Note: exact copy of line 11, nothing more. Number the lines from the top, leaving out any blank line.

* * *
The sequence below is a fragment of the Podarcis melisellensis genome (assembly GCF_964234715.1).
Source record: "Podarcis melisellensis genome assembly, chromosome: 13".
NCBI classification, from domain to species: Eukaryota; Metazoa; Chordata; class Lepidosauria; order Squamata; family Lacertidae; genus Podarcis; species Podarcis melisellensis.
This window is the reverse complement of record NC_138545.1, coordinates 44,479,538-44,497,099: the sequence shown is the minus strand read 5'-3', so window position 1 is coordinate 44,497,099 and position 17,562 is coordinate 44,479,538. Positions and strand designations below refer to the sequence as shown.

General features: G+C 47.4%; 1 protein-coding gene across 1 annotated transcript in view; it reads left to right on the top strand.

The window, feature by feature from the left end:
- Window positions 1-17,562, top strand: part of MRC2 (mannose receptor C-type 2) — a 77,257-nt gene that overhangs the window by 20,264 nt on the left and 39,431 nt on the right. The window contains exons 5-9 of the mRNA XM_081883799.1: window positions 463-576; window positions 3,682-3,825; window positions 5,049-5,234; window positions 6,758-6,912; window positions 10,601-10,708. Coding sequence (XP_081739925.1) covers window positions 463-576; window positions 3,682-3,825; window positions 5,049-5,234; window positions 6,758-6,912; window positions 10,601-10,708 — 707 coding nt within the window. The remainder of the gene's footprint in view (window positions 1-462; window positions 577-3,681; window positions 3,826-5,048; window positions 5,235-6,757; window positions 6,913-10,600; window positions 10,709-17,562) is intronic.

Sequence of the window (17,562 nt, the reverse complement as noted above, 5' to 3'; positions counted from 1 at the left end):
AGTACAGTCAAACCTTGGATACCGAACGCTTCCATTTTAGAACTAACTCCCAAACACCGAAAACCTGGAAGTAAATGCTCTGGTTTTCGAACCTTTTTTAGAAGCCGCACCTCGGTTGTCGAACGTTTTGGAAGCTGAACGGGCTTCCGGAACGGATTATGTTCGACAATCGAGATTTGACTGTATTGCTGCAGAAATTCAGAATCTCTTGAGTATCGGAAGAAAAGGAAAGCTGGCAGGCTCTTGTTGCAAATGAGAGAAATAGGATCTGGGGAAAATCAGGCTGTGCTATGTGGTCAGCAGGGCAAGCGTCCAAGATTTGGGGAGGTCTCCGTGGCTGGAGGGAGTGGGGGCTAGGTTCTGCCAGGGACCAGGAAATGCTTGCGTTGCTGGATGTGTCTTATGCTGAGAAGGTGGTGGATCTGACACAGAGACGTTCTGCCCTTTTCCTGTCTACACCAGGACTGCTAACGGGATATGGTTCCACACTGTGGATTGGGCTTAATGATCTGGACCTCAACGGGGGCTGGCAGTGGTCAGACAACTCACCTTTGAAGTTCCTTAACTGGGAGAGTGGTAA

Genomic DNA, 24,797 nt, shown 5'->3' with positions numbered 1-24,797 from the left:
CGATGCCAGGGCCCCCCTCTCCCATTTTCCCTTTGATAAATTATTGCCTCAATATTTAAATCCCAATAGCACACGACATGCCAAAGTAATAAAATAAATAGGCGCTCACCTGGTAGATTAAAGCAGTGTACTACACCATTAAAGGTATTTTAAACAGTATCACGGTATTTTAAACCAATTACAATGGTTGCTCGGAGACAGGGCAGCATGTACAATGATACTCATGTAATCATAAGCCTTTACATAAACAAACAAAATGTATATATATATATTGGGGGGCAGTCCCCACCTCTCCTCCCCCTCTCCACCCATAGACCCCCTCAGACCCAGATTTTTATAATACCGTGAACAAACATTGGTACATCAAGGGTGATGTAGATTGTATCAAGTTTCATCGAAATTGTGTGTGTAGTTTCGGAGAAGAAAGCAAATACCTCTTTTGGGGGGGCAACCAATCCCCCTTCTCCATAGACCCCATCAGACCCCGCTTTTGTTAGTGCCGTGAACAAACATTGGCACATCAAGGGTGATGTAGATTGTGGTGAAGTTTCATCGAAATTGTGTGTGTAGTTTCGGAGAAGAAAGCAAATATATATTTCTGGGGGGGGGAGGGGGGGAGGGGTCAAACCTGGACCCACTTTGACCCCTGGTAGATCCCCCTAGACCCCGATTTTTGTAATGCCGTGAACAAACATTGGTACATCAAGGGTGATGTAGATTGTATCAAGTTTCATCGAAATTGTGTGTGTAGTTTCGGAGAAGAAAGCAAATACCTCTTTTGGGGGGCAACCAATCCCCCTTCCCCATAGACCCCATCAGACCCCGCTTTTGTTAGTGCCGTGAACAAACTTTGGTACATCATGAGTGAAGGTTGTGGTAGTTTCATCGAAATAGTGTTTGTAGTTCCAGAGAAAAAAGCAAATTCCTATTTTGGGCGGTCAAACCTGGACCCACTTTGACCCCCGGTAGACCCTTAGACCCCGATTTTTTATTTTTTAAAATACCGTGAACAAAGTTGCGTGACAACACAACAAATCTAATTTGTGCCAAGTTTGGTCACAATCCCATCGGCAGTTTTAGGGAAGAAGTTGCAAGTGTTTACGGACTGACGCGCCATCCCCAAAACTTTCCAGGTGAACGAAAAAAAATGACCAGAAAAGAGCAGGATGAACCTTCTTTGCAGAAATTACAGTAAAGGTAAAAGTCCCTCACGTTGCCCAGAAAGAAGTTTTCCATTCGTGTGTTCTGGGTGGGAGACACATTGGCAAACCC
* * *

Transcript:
CGATGCCAGGGCCCCCCTCTCCCATTTTCCCTTTGATAAATTATTGCCTCAATATTTAAATCCCAATAGCACACGACATGCCAAAGTAATAAAATAAATAGGCGCTCACCTGGTAGATTAAAGCAGTGTACTACACCATTAAAGGTATTTTAAACAGTATCACGGTATTTTAAACCAATTACAATGGTTGCTCGGAGACAGGGCAGCATGTACAATGATACTCATGTAATCATAAGCCTTTACATAAACAAACAAAATGTATATATATATATTGGGGGGCAGTCCCCACCTCTCCTCCCCCTCTCCACCCATAGACCCCCTCAGACCCAGATTTTTATAATACCGTGAACAAACATTGGTACATCAAGGGTGATGTAGATTGTATCAAGTTTCATCGAAATTGTGTGTGTAGTTTCGGAGAAGAAAGCAAATACCTCTTTTGGGGGGGCAACCAATCCCCCTTCTCCATAGACCCCATCAGACCCCGCTTTTGTTAGTGCCGTGAACAAACATTGGCACATCAAGGGTGATGTAGATTGTGGTGAAGTTTCATCGAAATTGTGTGTGTAGTTTCGGAGAAGAAAGCAAATATATATTTCTGGGGGGGGGAGGGGGGGAGGGGTCAAACCTGGACCCACTTTGACCCCTGGTAGATCCCCCTAGACCCCGATTTTTGTAATGCCGTGAACAAACATTGGTACATCAAGGGTGATGTAGATTGTATCAAGTTTCATCGAAATTGTGTGTGTAGTTTCGGAGAAGAAAGCAAATACCTCTTTTGGGGGGCAACCAATCCCCCTTCCCCATAGACCCCATCAGACCCCGCTTTTGTTAGTGCCGTGAACAAACTTTGGTACATCATGAGTGAAGGTTGTGGTAGTTTCATCGAAATAGTGTTTGTAGTTCCAGAGAAAAAAGCAAATTCCTATTTTGGGCGGTCAAACCTGGACCCACTTTGACCCCCGGTAGACCCTTAGACCCCGATTTTTTATTTTTTAAAATACCGTGAACAAAGTTGCGTGACAACACAACAAATCTAATTTGTGCCAAGTTTGGTCACAATCCCATCGGCAGTTTTAGGGAAGAAGTTGCAAGTGTTTACGGACTGACGCGCCATCCCCAAAACTTTCCAGGTGAACGAAAAAAAATGACCAGAAAAGAGCAGGATGAACCTTCTTTGCAGAAATTACAGTAAAGGTAAAAGTCCCTCACGTTGCCCAGAAAGAAGTTTTCCATTCGTGTGTTCTGGGTGGGAGACACATTGGCAAACCC